Klein: One of the things we are trying to draw out with this tour is that for foreigners like me, however you choose to come to Israel, you are making choices, and you are taking a side. It’s possible to pretend that you are not, but that’s only because of Israel’s success in making the conflict invisible inside a carefully constructed bubble.  In my book there is a long chapter about Israel and the construction of the homeland security state. It looks closely at the companies that build the high-tech walls and fences and checkpoints and that keep Palestinians in the Occupied Territories in a state of constant surveillance.  It is because of the effectiveness of the homeland security sector that it’s possible to come to cities like Tel Aviv and be almost completely oblivious to what is happening in Ramallah, in Gaza. This state is like a giant gated community. It has perfected the art of constructing a security bubble, and that is, in a sense, its brand.  It’s a brand that is sold to Diaspora Jews like me. It says: “We can keep you safe, we can create, in a sea of enemies, a bubble of safety for you to enjoy, to have a wonderful beach holiday, to go to film festivals and book festivals — even as we bomb Gaza, even as we turn the West Bank into a chain of mini-Bantustans, surrounded by walls and expanding settlements, and roads Palestinians don’t have access to.”  These are two sides of the same coin: the bubble of normalcy, the brutality of enclosure. So it is not a politically neutral act to partake of that bubble.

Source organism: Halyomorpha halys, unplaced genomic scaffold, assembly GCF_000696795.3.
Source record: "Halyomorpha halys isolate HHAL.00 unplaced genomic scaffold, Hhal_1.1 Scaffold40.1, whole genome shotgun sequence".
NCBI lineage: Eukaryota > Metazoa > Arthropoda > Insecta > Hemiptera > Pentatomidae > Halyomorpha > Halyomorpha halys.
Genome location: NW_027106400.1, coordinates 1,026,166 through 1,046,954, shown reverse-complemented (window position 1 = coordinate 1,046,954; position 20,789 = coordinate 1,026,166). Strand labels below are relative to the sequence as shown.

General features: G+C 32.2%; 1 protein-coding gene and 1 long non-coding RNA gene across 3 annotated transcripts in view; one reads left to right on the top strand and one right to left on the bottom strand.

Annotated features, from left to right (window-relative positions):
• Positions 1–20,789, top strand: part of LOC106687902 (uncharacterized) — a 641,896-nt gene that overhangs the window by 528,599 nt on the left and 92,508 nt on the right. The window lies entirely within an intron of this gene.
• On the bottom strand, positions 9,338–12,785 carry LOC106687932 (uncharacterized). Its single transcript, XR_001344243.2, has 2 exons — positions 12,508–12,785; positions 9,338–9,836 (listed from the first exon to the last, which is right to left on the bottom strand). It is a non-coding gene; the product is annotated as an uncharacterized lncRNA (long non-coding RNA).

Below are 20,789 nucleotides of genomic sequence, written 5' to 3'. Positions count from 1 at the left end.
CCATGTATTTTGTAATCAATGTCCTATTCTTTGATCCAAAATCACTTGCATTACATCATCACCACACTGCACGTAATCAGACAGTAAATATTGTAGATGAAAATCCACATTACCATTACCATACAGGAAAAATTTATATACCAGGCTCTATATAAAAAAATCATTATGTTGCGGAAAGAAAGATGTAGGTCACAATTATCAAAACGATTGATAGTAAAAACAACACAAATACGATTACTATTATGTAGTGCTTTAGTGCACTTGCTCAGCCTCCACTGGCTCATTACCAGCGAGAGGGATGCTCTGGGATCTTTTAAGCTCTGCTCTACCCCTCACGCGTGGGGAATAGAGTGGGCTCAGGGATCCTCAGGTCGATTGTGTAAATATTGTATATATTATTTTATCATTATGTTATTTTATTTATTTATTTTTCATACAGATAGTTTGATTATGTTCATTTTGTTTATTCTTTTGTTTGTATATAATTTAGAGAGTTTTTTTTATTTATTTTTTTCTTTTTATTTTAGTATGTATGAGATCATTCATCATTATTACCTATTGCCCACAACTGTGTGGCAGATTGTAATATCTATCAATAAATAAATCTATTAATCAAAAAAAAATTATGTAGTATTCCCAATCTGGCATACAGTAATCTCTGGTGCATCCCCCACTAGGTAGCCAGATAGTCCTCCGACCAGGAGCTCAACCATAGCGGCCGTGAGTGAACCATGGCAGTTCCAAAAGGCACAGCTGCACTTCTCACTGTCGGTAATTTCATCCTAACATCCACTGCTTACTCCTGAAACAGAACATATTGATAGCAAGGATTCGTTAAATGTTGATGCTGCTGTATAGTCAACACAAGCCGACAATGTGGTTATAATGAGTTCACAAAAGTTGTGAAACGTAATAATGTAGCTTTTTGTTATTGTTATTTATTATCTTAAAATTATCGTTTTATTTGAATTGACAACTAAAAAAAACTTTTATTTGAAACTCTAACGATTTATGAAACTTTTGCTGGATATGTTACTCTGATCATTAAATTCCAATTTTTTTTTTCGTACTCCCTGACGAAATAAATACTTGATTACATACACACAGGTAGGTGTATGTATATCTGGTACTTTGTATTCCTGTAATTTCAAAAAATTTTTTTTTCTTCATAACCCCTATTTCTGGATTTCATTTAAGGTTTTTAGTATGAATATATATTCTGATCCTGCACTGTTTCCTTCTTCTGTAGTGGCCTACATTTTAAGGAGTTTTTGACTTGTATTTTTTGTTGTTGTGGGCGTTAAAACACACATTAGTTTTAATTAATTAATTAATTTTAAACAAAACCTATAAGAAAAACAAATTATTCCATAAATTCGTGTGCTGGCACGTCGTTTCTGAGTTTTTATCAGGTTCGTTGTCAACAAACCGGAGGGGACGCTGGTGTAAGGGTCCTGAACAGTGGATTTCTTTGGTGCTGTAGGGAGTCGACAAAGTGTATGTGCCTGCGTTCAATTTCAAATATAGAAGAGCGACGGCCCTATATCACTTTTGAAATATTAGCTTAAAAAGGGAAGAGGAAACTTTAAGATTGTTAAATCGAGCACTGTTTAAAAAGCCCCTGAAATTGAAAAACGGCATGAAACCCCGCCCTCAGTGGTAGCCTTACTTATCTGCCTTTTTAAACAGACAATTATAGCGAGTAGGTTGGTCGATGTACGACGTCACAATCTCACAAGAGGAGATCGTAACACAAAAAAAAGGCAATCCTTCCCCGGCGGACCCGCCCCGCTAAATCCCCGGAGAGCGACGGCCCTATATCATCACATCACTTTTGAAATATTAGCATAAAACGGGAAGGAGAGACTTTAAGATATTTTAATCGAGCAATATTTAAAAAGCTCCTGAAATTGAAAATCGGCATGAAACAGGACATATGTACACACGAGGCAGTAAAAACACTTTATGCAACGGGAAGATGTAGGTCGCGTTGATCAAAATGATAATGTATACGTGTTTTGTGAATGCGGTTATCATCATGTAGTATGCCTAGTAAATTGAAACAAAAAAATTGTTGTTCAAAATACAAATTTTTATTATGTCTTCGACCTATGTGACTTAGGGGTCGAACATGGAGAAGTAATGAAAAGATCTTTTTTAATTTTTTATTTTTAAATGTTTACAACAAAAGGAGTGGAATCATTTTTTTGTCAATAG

Surasky: And how has the Israeli media responded to the first pro-boycott book tour?

Klein: Not well. One of the contradictions we’re facing is that we really wanted to spark a debate in Israel, because while BDS is being debated in Europe and Canada, it’s almost invisible inside Israel; there’s real censorship around this issue.  Virtually the only perspective you hear is, ‘Oh, they’re just a bunch of anti-Semites, they hate Israelis, they hate Jews’ — very, very distorted.  So our idea was to make it harder to distort by putting some facts on the ground and saying: ‘Look, we’ve translated this book, I’m here in Israel. Let’s have some of that dialogue and communication Israel is supposedly so intent on defending’.  What we’re finding is a lot of interest from Israelis but a huge amount of resistance from the Israeli media to just having the debate — both about the role of the security sector in lobbying against peace and the possible role of a boycott movement in creating new lobbies for peace.  Once I made my boycott position clear in Ha’aretz, a lot of media canceled on us, which doesn’t say much for the spectrum of debate, but it’s not all that surprising either!